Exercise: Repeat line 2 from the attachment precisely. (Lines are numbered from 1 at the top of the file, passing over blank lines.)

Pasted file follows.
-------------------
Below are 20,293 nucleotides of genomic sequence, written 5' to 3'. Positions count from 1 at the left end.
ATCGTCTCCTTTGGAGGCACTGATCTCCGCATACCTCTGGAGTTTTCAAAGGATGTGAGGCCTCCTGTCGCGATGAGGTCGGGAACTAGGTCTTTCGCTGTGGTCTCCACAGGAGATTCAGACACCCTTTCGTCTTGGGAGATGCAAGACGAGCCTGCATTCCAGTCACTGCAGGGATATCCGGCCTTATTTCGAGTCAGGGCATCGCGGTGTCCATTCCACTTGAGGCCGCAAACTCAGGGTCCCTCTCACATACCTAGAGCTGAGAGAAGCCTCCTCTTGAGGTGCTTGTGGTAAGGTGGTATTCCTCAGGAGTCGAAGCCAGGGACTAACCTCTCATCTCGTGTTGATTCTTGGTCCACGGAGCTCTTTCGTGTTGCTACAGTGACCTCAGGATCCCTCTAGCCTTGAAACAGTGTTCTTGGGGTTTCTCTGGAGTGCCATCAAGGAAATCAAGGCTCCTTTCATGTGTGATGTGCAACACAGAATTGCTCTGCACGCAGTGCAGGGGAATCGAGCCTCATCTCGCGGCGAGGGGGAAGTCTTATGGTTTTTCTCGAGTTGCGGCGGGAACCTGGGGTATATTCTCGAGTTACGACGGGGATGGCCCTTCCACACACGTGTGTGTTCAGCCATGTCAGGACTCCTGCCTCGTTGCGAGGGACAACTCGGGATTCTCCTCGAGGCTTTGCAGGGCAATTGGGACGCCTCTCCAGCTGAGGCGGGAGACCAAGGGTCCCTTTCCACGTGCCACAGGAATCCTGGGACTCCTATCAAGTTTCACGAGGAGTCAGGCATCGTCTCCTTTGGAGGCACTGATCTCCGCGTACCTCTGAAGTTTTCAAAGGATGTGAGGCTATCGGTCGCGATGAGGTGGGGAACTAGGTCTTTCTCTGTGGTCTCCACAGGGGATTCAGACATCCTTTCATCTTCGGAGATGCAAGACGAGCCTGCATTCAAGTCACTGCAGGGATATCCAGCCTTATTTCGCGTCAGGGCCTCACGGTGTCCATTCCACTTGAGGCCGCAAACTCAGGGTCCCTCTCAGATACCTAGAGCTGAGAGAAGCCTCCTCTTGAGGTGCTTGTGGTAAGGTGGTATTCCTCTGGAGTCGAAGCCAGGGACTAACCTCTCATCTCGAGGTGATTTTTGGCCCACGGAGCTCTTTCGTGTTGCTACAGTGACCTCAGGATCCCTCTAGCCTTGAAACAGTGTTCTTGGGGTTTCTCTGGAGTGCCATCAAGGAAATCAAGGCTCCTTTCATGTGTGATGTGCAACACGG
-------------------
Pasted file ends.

ATCGTCTCCTTTGGAGGCACTGATCTCCGCATACCTCTGGAGTTTTCAAAGGATGTGAGGCCTCCTGTCGCGATGAGGTCGGGAACTAGGTCTTTCGCTGTGGTCTCCACAGGAGATTCAGACACCCTTTCGTCTTGGGAGATGCAAGACGAGCCTGCATTCCAGTCACTGCAGGGATATCCGGCCTTATTTCGAGTCAGGGCATCGCGGTGTCCATTCCACTTGAGGCCGCAAACTCAGGGTCCCTCTCACATACCTAGAGCTGAGAGAAGCCTCCTCTTGAGGTGCTTGTGGTAAGGTGGTATTCCTCAGGAGTCGAAGCCAGGGACTAACCTCTCATCTCGTGTTGATTCTTGGTCCACGGAGCTCTTTCGTGTTGCTACAGTGACCTCAGGATCCCTCTAGCCTTGAAACAGTGTTCTTGGGGTTTCTCTGGAGTGCCATCAAGGAAATCAAGGCTCCTTTCATGTGTGATGTGCAACACAGAATTGCTCTGCACGCAGTGCAGGGGAATCGAGCCTCATCTCGCGGCGAGGGGGAAGTCTTATGGTTTTTCTCGAGTTGCGGCGGGAACCTGGGGTATATTCTCGAGTTACGACGGGGATGGCCCTTCCACACACGTGTGTGTTCAGCCATGTCAGGACTCCTGCCTCGTTGCGAGGGACAACTCGGGATTCTCCTCGAGGCTTTGCAGGGCAATTGGGACGCCTCTCCAGCTGAGGCGGGAGACCAAGGGTCCCTTTCCACGTGCCACAGGAATCCTGGGACTCCTATCAAGTTTCACGAGGAGTCAGGCATCGTCTCCTTTGGAGGCACTGATCTCCGCGTACCTCTGAAGTTTTCAAAGGATGTGAGGCTATCGGTCGCGATGAGGTGGGGAACTAGGTCTTTCTCTGTGGTCTCCACAGGGGATTCAGACATCCTTTCATCTTCGGAGATGCAAGACGAGCCTGCATTCAAGTCACTGCAGGGATATCCAGCCTTATTTCGCGTCAGGGCCTCACGGTGTCCATTCCACTTGAGGCCGCAAACTCAGGGTCCCTCTCAGATACCTAGAGCTGAGAGAAGCCTCCTCTTGAGGTGCTTGTGGTAAGGTGGTATTCCTCTGGAGTCGAAGCCAGGGACTAACCTCTCATCTCGAGGTGATTTTTGGCCCACGGAGCTCTTTCGTGTTGCTACAGTGACCTCAGGATCCCTCTAGCCTTGAAACAGTGTTCTTGGGGTTTCTCTGGAGTGCCATCAAGGAAATCAAGGCTCCTTTCATGTGTGATGTGCAACACGG